A foolproof cannabis edibles recipe. Q: I’ve never made edibles. What’s a quick, easy, foolproof recipe? I don’t want to waste my weed! A: Dear Reader reader, We’ve asked Michael McGee, founder of the Medical Cannabis Recipes Community, to share a simple recipe with us. His response, which has been edited for length and clarity, is provided for informational purposes only, and should not be construed as dosing or medical advice. “For your first go…

Friday, August 2, 2019 Headlines | Marijuana Today Daily News

Marijuana Today Daily Headlines
Friday, August 2, 2019 | Curated by host Shea Gunther

// Marijuana firm CannTrust faces probe by Ontario regulators, police (Marijuana Business Daily)

// California’s enforcement efforts against illicit marijuana market having a so-so impact for legal businesses (Marijuana Business Daily)

// Immigrant Families Were Separated For Marijuana Possession Alone, ACLU Says (Marijuana Moment)


These headlines are brought to you by Curaleaf, one of the leading vertically-integrated cannabis operators in the U.S. With legal medical marijuana dispensaries, cultivation sites, and processing facilities all over the United States, Curaleaf has served more than 100,000 medical cannabis patients and looks forward to helping many more long into the future. Swing over to Curaleaf.com to learn more about this very cool company!


// Tribune Publishing Enters Agreement With The Fresh Toast For Cannabis News (Green Market Report)

// Tennessee treasurer orders state pension fund to sell marijuana investment (Marijuana Business Daily)

// Aphria latest major Canadian cannabis company to turn a profit (Marijuana Business Daily)

// NAACP, ACLU, And Allies Demand Congress Pass Marijuana Bill With Justice Focus (Forbes)

// CBD foods sold in Maine must be made with locally grown hemp (Central Maine)

// Owner of High Times mag loses CFO during rocky IPO process (New York Post)

// Cannex, 4Front complete cannabis merger; trading starts next week (Marijuana Business Daily)


Check out our other projects:
Marijuana Today— Our flagship title, a weekly podcast examining the world of marijuana business and activism with some of the smartest people in the industry and movement.
Marijuana Media Connect— A service that connects industry insiders in the legal marijuana industry with journalists, bloggers, and writers in need of expert sources for their stories.

Love these headlines? Love our podcast? Support our work with a financial contribution and become a patron.

Photo: Manuel m.v./Flickr

Weedmaps and Afters are Giving Out Free Ice Cream at Smorgasburg

Just in time for your summer haze, Weedmaps is collaborating with Afters Ice Cream to bring you two cannabis-themed ice cream flavors available in downtown Los Angeles starting on National Ice Cream Day, July 21, 2019. Be sure to prime your taste buds accordingly.

Weedmaps and Afters — Bringing You the Good Stuff

What do Weedmaps and Afters Ice Cream have in common? For starters, an unwavering dedication to hooking peeps up with the good stuff, be it dank weed deals or delicious ice cream. This collaboration between Weedmaps and Afters is about celebrating a shared capacity to connect customers with the flavor profiles, quality products, and prices they’re looking for.  

Afters Ice Cream brings a unique ice cream experience to Southern California. Offering a bevy of creative flavors of handcrafted, small-batch ice cream, including its signature Milky Bun, a glazed bun stuffed with the ice cream of your choice. 

The Good Stuff: salted caramel swirl, toffee chunks and crushed graham crackers. (Photo by Sabrina Seguin)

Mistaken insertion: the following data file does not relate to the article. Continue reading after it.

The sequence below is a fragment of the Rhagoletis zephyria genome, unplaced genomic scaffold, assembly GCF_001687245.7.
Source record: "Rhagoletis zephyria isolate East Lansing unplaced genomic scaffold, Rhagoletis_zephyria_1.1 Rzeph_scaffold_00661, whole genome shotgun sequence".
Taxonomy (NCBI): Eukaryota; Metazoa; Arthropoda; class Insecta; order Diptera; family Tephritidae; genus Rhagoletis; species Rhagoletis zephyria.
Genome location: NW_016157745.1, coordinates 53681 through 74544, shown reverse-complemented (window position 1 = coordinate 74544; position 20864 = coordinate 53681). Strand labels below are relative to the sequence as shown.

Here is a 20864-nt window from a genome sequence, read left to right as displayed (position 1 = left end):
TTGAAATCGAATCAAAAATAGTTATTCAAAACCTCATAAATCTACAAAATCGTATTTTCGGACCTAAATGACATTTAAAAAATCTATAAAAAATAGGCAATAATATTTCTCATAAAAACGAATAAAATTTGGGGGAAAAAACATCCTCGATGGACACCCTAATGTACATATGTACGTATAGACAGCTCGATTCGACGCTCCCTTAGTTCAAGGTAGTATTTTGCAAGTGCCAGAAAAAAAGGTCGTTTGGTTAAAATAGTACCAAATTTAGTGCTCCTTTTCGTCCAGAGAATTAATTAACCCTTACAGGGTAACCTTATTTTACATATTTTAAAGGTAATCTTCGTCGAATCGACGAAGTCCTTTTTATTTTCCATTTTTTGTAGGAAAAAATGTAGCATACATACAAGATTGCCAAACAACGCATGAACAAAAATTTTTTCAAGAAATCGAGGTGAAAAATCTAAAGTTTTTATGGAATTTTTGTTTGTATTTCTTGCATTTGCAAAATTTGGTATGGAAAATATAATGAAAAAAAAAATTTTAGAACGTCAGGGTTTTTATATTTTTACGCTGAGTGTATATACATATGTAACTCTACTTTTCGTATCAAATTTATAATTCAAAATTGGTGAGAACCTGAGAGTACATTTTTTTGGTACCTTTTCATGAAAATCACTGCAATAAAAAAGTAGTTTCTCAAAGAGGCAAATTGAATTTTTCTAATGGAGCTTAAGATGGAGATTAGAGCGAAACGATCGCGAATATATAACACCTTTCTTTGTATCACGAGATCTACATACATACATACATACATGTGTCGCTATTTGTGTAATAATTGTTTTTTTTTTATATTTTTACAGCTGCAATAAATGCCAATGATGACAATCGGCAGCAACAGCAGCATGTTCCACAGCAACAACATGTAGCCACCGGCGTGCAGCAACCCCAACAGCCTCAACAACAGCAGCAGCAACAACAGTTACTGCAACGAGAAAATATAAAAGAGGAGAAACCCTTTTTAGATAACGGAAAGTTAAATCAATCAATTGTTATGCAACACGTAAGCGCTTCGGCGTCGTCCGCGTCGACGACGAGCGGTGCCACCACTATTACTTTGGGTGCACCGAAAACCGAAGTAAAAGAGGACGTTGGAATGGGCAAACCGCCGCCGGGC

Afters will apply the company’s palate-pleasing expertise to a limited pair of delectable cannabis-themed flavors, The Good Stuff and Tangerine Dream. The Good Stuff will be the color of the iconic Weedmaps teal with a salted caramel swirl, toffee chunks and crushed graham crackers. Tangerine Dream will be a vegan sorbet with a tangerine zest and coconut swirl. The best part — you can get them for free on National Ice Cream Day. 

Tangerine Dream: a vegan sorbet with a tangerine zest and coconut swirl. (Photo by Sabrina Seguin)

Note: Neither ice cream flavor will contain THC, cannabidiol (CBD), or any other cannabis derivative.

When and Where Is This Ice Cream?

Afters will be offering these limited-time Weedmaps x Afters ice cream flavors from its ice cream truck at Smorgasburg, the largest open-air food market in the U.S., at the Alameda Produce Market, 777 S. Alameda St., in the Arts District of downtown Los Angeles, starting July 21, 2019 through August 8. Smorgasburg’s “Ice Cream Alley” hours run Sundays from 10 a.m. to 6 p.m. 

Look for an Afters Ice Cream truck like this at Smorgasburg, at 777 S. Alameda St., in the downtown Los Angeles Arts District to try a free mini-cone of The Good Stuff or vegan-friendly Tangerine Dream, flavors made in collaboration with Weedmaps. (Photo by Christian Prollamante)

How do I Get the Ice Cream?

Here’s a quick step-by-step on how to claim your ice cream cone for $0 — that’s right, for free — by going to Weedmaps, finding the Afters Ice Cream listing, and claiming the deal:

    1. Download the Weedmaps App on site. The deal for free ice cream must be claimed while onsite at Smorgasburg. Already have the app? Good for you!
    2. Sign up and create a Weedmaps account user name. Also already have an account? Amazing!
    3. Find the Afters Ice Cream truck listing on Weedmaps. The name of the listing will be “Smorgasburg LA – Weedmaps x Afters Ice Cream.” This will be listed among a typical dispensary, but it should be noted that this is not a real dispensary. But it should also be noted that Afters is a real ice cream truck. 
    4. Claim the Afters x WM Special DEAL: LIMITED EDITION Ice Cream cone. Show this deal on your mobile screen to the budtender at the Afters ice cream truck at Smorgusburg, and you’ll receive a free ice cream mini-cone of your choice between two Afters x Weedmaps flavors. Note: the deal is only available to claim on the Weedmaps listing on Sundays. 

The post Weedmaps and Afters are Giving Out Free Ice Cream at Smorgasburg appeared first on Weedmaps News.